— Was he on the call with Trump and Zelensky? If so, meh: There isn’t anything in the complaint about the call that hasn’t already been corroborated by the White House’s own “transcript” of it. The first whistleblower claimed that Trump had raised the issues of the CrowdStrike server and the Biden investigation with Zelensky and had referred him to Bill Barr and Rudy Giuliani for further discussions. All of that was true. So what do we need the second whisteblower to corroborate? One possibility: Some critics have wondered about the presence of ellipses in the transcript, all of which “come at some of the most problematic junctures of the conversation.” If the second whistleblower is going to claim that the transcript was redacted to omit material statements, that’d be a big deal. But there’s no indication of that.
— Can he confirm the first whistleblower’s claim that the transcript was moved from the standard server for call transcripts to a top-secret server in order to restrict access to it? The Times reported last week that the White House has done that with transcripts of other Trump calls with world leaders, including Putin and Mohammed bin Salman, and that the practice began in 2017 after the media claimed that he had inadvertently revealed classified information in a chat with the Russian foreign minister. I don’t believe the White House has officially confirmed the practice so corroboration from the second whistleblower would be useful here. That’s my best guest at the “firsthand knowledge” he possesses, but whether it matters is unclear. Some Obama-era officials see the practice as “disturbing,” essentially an attempt to obstruct justice potentially, whereas some of the sources who spoke to the NYT say it’s a natural response to all the leaks within the White House.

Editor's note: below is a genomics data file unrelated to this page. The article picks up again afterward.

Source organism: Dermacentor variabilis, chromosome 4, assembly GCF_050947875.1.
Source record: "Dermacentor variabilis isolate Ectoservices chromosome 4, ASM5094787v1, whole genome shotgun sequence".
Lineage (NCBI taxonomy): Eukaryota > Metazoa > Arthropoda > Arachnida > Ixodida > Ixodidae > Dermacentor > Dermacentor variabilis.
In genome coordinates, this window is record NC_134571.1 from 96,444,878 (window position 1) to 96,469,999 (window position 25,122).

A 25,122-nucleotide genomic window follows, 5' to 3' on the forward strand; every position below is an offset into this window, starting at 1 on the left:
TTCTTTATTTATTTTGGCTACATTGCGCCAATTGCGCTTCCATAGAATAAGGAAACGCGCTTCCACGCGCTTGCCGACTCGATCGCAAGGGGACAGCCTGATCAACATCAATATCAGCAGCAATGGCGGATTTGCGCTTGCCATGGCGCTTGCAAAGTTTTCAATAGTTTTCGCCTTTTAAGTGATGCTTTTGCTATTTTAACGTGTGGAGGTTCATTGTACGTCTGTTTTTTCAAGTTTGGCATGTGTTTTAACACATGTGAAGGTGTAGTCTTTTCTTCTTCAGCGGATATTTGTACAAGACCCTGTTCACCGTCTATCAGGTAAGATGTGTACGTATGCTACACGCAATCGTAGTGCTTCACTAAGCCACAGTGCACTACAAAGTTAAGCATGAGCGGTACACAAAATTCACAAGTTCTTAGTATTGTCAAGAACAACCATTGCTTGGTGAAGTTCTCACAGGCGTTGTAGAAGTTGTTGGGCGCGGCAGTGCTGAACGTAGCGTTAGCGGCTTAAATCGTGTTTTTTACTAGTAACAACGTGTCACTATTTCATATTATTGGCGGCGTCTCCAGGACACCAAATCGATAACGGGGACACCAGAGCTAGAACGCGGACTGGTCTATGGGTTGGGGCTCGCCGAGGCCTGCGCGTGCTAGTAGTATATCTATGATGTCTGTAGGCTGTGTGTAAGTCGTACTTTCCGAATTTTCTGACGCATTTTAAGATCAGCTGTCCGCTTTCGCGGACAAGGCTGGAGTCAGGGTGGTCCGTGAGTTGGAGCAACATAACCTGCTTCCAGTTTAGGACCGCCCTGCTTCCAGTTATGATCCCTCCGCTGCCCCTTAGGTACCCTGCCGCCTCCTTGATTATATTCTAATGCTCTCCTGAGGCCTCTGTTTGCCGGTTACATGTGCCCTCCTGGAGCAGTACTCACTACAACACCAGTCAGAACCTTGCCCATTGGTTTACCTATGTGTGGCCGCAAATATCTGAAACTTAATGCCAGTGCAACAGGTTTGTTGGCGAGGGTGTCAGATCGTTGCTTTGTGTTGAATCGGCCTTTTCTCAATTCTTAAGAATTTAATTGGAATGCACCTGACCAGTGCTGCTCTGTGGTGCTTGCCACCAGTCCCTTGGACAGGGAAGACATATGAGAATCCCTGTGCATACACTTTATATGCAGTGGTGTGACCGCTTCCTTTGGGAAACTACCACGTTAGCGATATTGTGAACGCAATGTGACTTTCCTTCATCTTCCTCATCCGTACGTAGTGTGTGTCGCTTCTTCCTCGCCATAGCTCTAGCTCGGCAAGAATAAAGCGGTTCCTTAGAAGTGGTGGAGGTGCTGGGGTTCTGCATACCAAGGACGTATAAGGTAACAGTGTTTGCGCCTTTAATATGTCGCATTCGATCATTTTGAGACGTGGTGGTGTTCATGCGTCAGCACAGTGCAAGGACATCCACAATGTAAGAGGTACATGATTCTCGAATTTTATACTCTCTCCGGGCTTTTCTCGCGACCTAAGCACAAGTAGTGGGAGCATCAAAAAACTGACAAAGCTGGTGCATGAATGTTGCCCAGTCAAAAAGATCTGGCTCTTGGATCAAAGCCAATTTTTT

One other question: Is the second whistleblower a Republican? The IG admitted that there was reason initially to fear bias by the first whistleblower but he deemed the allegations in the complaint credible anyway after looking into them. CNN later reported that the unspecified evidence of bias was the fact that the whistleblower is a registered Democrat. If the new whistleblower is a registered Republican, that would complicate the “Democratic smear” narrative. Although only a little — the guy will naturally be dismissed as a RINO and Never Trumper and thus his perspective can be safely discounted too.
Are we about to see a dam break here, by the way? The first guy speaks up, the second guy finds some courage from his example, and maybe a few more find inspiration in that. I wonder, though, how Democrats plan to deal with protecting the anonymity of both whistleblowers if Trump is impeached and either, or both, are needed to testify before the Senate at Trump’s trial. It’s fine to have these unnamed tipsters at the investigation stage but that ain’t gonna cut it once Senate Republicans are being asked to remove a sitting president of their own party from office. Would the Senate go into closed session to hear their testimony? Trump’s lawyers would certainly need the opportunity to cross-examine them if they testify. There’s zero chance that their identities wouldn’t leak afterward if they did that, though, and both whistleblowers know it, so presumably they won’t testify at all.